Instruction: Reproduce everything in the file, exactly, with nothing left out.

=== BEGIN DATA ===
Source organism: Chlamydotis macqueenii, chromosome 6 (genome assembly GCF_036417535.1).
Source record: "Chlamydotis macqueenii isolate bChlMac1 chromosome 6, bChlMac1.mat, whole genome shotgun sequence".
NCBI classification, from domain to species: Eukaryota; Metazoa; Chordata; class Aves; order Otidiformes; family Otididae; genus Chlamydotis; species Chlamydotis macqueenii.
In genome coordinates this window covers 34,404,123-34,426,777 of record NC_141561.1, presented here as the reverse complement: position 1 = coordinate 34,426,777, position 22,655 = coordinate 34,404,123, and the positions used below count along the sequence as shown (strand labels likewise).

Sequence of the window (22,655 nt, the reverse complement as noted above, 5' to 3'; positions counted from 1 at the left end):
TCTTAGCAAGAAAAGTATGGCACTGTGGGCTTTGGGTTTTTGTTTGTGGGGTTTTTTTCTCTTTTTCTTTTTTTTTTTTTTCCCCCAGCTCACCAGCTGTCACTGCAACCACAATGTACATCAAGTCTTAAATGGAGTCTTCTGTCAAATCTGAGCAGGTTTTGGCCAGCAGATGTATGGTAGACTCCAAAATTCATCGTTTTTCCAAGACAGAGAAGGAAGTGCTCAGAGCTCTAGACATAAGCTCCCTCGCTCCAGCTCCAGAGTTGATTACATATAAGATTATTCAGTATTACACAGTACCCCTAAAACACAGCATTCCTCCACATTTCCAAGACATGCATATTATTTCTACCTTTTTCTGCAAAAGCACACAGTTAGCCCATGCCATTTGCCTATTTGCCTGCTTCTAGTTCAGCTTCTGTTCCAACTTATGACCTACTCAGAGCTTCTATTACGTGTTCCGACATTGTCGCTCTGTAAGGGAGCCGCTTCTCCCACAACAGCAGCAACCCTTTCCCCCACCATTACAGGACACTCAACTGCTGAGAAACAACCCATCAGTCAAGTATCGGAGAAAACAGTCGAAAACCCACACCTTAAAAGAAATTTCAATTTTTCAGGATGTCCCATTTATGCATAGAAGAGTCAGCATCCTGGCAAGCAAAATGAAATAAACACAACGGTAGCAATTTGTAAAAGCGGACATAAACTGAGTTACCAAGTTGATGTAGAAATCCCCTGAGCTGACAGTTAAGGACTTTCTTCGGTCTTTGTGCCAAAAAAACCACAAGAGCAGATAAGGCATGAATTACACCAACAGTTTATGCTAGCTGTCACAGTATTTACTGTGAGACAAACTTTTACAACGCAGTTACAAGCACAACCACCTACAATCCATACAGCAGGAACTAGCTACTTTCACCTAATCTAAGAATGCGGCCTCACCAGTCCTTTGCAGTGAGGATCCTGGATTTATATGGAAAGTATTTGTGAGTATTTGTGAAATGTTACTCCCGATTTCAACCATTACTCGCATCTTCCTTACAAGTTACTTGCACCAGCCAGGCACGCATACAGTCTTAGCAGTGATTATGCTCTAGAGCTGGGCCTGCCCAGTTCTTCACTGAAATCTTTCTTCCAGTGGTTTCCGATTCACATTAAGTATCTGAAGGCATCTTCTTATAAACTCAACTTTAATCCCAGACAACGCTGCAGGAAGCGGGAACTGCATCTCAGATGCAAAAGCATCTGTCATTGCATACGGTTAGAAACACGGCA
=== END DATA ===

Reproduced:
Source organism: Chlamydotis macqueenii, chromosome 6 (genome assembly GCF_036417535.1).
Source record: "Chlamydotis macqueenii isolate bChlMac1 chromosome 6, bChlMac1.mat, whole genome shotgun sequence".
NCBI classification, from domain to species: Eukaryota; Metazoa; Chordata; class Aves; order Otidiformes; family Otididae; genus Chlamydotis; species Chlamydotis macqueenii.
In genome coordinates this window covers 34,404,123-34,426,777 of record NC_141561.1, presented here as the reverse complement: position 1 = coordinate 34,426,777, position 22,655 = coordinate 34,404,123, and the positions used below count along the sequence as shown (strand labels likewise).

Sequence of the window (22,655 nt, the reverse complement as noted above, 5' to 3'; positions counted from 1 at the left end):
TCTTAGCAAGAAAAGTATGGCACTGTGGGCTTTGGGTTTTTGTTTGTGGGGTTTTTTTCTCTTTTTCTTTTTTTTTTTTTTCCCCCAGCTCACCAGCTGTCACTGCAACCACAATGTACATCAAGTCTTAAATGGAGTCTTCTGTCAAATCTGAGCAGGTTTTGGCCAGCAGATGTATGGTAGACTCCAAAATTCATCGTTTTTCCAAGACAGAGAAGGAAGTGCTCAGAGCTCTAGACATAAGCTCCCTCGCTCCAGCTCCAGAGTTGATTACATATAAGATTATTCAGTATTACACAGTACCCCTAAAACACAGCATTCCTCCACATTTCCAAGACATGCATATTATTTCTACCTTTTTCTGCAAAAGCACACAGTTAGCCCATGCCATTTGCCTATTTGCCTGCTTCTAGTTCAGCTTCTGTTCCAACTTATGACCTACTCAGAGCTTCTATTACGTGTTCCGACATTGTCGCTCTGTAAGGGAGCCGCTTCTCCCACAACAGCAGCAACCCTTTCCCCCACCATTACAGGACACTCAACTGCTGAGAAACAACCCATCAGTCAAGTATCGGAGAAAACAGTCGAAAACCCACACCTTAAAAGAAATTTCAATTTTTCAGGATGTCCCATTTATGCATAGAAGAGTCAGCATCCTGGCAAGCAAAATGAAATAAACACAACGGTAGCAATTTGTAAAAGCGGACATAAACTGAGTTACCAAGTTGATGTAGAAATCCCCTGAGCTGACAGTTAAGGACTTTCTTCGGTCTTTGTGCCAAAAAAACCACAAGAGCAGATAAGGCATGAATTACACCAACAGTTTATGCTAGCTGTCACAGTATTTACTGTGAGACAAACTTTTACAACGCAGTTACAAGCACAACCACCTACAATCCATACAGCAGGAACTAGCTACTTTCACCTAATCTAAGAATGCGGCCTCACCAGTCCTTTGCAGTGAGGATCCTGGATTTATATGGAAAGTATTTGTGAGTATTTGTGAAATGTTACTCCCGATTTCAACCATTACTCGCATCTTCCTTACAAGTTACTTGCACCAGCCAGGCACGCATACAGTCTTAGCAGTGATTATGCTCTAGAGCTGGGCCTGCCCAGTTCTTCACTGAAATCTTTCTTCCAGTGGTTTCCGATTCACATTAAGTATCTGAAGGCATCTTCTTATAAACTCAACTTTAATCCCAGACAACGCTGCAGGAAGCGGGAACTGCATCTCAGATGCAAAAGCATCTGTCATTGCATACGGTTAGAAACACGGCA